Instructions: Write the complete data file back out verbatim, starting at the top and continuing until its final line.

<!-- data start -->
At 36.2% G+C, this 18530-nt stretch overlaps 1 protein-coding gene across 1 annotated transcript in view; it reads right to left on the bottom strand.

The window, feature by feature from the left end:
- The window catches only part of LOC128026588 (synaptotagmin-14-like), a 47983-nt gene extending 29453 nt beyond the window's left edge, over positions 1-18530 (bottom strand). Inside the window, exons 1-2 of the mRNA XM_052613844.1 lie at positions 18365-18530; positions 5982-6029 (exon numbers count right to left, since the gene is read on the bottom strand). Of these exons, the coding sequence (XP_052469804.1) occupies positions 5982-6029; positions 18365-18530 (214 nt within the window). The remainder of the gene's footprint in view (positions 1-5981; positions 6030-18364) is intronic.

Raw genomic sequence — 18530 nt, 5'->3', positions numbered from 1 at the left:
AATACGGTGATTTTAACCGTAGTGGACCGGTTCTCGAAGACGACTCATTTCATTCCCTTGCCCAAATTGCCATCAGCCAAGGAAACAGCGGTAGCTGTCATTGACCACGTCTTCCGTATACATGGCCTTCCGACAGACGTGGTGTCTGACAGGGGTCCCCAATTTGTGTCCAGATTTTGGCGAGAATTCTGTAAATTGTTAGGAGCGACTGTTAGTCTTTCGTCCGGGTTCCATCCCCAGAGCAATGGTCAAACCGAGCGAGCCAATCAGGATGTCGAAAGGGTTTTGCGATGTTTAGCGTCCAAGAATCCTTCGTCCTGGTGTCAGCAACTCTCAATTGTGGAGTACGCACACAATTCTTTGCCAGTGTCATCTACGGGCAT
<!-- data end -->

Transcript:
At 36.2% G+C, this 18530-nt stretch overlaps 1 protein-coding gene across 1 annotated transcript in view; it reads right to left on the bottom strand.

The window, feature by feature from the left end:
- The window catches only part of LOC128026588 (synaptotagmin-14-like), a 47983-nt gene extending 29453 nt beyond the window's left edge, over positions 1-18530 (bottom strand). Inside the window, exons 1-2 of the mRNA XM_052613844.1 lie at positions 18365-18530; positions 5982-6029 (exon numbers count right to left, since the gene is read on the bottom strand). Of these exons, the coding sequence (XP_052469804.1) occupies positions 5982-6029; positions 18365-18530 (214 nt within the window). The remainder of the gene's footprint in view (positions 1-5981; positions 6030-18364) is intronic.

Raw genomic sequence — 18530 nt, 5'->3', positions numbered from 1 at the left:
AATACGGTGATTTTAACCGTAGTGGACCGGTTCTCGAAGACGACTCATTTCATTCCCTTGCCCAAATTGCCATCAGCCAAGGAAACAGCGGTAGCTGTCATTGACCACGTCTTCCGTATACATGGCCTTCCGACAGACGTGGTGTCTGACAGGGGTCCCCAATTTGTGTCCAGATTTTGGCGAGAATTCTGTAAATTGTTAGGAGCGACTGTTAGTCTTTCGTCCGGGTTCCATCCCCAGAGCAATGGTCAAACCGAGCGAGCCAATCAGGATGTCGAAAGGGTTTTGCGATGTTTAGCGTCCAAGAATCCTTCGTCCTGGTGTCAGCAACTCTCAATTGTGGAGTACGCACACAATTCTTTGCCAGTGTCATCTACGGGCAT